The videotaping will also remove a potential weapon for defense attorneys and reduce litigation.15 In the face of the evidence questioning eyewitnesses, defense attorneys have frequently brought forth expert testimony explaining the potential problems with lineups and arrays. Possibly for this reason, prosecutors in Illinois have spoken out in support of the law.16 Defense attorneys will no longer be able to speculate about what might have occurred during these arrays. Police can ensure that their evidence is unquestionable simply through videotaping the process, and allowing the judge to view the tape in camera. Defense attorneys, too, favor the law, as any reduction in bias can only help their clients.17 Thus, nearly everyone supports the clarity and transparency the law will bring.

The Unintended Consequences

The unintended consequence of this law is what will happen if lineup videos become admissible at trial. Witnesses at trial testify to their memory of events. However, the testimony occurs far after the event and is influenced by confirmation bias, as mentioned earlier. The lineup, as designed by the law, will be relatively free of confirmation bias and will occur much closer to the event.18 Videos showing how witnesses react, how long they take to identify the suspect, and their mental state at the time of the lineup are flatly probative. Defense attorneys will start to introduce videos showing that the prosecution’s star witness was not as strident about her memory during the lineup as she appears now. Likewise, a confident witness who identifies the suspect quickly at lineup is likely to be seen as more credible, frustrating defense attorneys trying to point out flaws in memory construction. While the videotape might cut either way, it seems to be a valid source of information for fact finders to consider. While not perfect, allowing the witness to “testify,” earlier on in the process, before memory has been tampered with, would be an improvement over the current system, rife as it is with cognitive drawbacks. Whether the video would be allowed as evidence (it is hearsay) depends on whether courts think it satisfies a state hearsay exception. Possible grounds for this include, in Illinois: Recorded Recollection19 and Certified Records of Regularly Conducted Activity.20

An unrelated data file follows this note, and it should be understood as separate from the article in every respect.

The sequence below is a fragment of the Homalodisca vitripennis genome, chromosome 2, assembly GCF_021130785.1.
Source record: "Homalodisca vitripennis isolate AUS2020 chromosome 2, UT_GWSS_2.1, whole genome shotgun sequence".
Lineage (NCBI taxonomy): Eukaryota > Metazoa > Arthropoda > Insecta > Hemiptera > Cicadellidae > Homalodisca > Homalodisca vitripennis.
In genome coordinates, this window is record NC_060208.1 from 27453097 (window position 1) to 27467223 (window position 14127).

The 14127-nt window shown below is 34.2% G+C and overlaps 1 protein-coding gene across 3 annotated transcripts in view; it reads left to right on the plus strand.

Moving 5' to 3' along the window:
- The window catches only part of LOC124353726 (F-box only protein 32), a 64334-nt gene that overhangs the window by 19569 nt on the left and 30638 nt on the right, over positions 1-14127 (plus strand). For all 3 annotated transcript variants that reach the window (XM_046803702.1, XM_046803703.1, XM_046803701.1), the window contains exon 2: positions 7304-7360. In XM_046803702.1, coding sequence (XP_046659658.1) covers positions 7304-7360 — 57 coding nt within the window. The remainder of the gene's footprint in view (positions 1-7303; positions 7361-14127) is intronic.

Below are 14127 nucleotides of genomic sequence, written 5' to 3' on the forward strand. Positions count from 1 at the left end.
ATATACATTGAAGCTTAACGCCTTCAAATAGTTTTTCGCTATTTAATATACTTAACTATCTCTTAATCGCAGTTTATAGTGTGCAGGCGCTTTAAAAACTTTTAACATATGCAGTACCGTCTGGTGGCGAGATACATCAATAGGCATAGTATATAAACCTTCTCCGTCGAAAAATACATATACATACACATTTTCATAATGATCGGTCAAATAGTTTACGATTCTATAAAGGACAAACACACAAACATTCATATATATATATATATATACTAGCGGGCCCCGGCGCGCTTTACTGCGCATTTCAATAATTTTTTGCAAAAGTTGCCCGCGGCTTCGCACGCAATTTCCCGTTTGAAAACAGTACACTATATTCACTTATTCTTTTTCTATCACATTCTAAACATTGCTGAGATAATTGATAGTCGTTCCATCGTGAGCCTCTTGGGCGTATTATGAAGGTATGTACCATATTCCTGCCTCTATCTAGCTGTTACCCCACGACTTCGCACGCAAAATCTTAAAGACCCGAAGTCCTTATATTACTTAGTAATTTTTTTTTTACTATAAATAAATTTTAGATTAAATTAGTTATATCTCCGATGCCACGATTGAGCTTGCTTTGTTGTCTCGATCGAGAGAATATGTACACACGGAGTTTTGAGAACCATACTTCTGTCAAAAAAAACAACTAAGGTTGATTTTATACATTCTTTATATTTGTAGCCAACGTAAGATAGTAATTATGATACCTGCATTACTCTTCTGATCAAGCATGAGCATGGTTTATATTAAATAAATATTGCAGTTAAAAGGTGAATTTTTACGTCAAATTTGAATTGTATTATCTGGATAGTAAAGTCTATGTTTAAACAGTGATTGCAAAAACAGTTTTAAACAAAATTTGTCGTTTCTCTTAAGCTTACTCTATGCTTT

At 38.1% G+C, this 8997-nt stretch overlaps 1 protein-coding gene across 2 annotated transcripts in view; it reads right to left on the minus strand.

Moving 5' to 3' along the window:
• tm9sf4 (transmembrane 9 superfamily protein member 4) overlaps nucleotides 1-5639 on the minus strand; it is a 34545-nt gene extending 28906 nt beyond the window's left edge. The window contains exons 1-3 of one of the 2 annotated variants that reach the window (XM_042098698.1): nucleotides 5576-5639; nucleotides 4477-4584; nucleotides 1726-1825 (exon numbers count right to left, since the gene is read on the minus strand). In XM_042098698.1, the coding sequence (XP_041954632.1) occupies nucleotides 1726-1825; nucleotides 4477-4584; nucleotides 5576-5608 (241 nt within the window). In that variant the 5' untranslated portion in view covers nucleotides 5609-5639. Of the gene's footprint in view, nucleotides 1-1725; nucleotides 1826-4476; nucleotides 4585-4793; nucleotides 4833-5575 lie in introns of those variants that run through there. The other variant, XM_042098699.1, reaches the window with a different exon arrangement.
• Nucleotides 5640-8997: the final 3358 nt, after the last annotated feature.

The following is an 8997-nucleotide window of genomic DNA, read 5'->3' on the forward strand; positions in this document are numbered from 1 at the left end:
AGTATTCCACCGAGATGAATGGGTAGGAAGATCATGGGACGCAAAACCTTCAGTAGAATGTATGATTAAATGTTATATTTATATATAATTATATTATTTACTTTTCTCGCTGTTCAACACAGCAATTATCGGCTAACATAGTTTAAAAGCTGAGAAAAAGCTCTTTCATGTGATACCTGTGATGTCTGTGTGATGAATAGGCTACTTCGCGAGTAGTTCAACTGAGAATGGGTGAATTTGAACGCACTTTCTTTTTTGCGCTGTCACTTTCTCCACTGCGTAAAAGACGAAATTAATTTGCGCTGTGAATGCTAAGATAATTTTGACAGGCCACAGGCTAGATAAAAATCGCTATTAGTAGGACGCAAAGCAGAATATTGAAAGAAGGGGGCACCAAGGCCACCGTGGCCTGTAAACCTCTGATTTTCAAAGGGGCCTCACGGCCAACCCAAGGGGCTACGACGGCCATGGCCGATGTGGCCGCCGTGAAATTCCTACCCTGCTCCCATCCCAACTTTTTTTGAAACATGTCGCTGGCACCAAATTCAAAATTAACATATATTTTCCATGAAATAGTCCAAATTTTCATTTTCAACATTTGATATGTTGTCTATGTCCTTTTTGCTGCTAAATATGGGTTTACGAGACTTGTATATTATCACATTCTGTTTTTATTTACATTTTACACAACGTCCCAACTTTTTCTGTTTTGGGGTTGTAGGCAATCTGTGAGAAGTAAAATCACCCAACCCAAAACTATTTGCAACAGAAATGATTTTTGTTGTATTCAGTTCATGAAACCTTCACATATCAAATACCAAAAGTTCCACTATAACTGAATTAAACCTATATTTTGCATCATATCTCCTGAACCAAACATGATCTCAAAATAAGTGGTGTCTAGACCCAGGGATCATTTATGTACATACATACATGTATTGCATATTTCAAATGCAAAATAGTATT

The law does say that witnesses can refuse to be recorded while viewing the photo lineup. If the consequences stated above manifest, there’s always the possibility that witnesses will be instructed to refuse videotaping as a matter of course by police. If this happens, it will frustrate the law. Either the courts or the legislature will have to save it; we’ll be watching closely to see how it goes.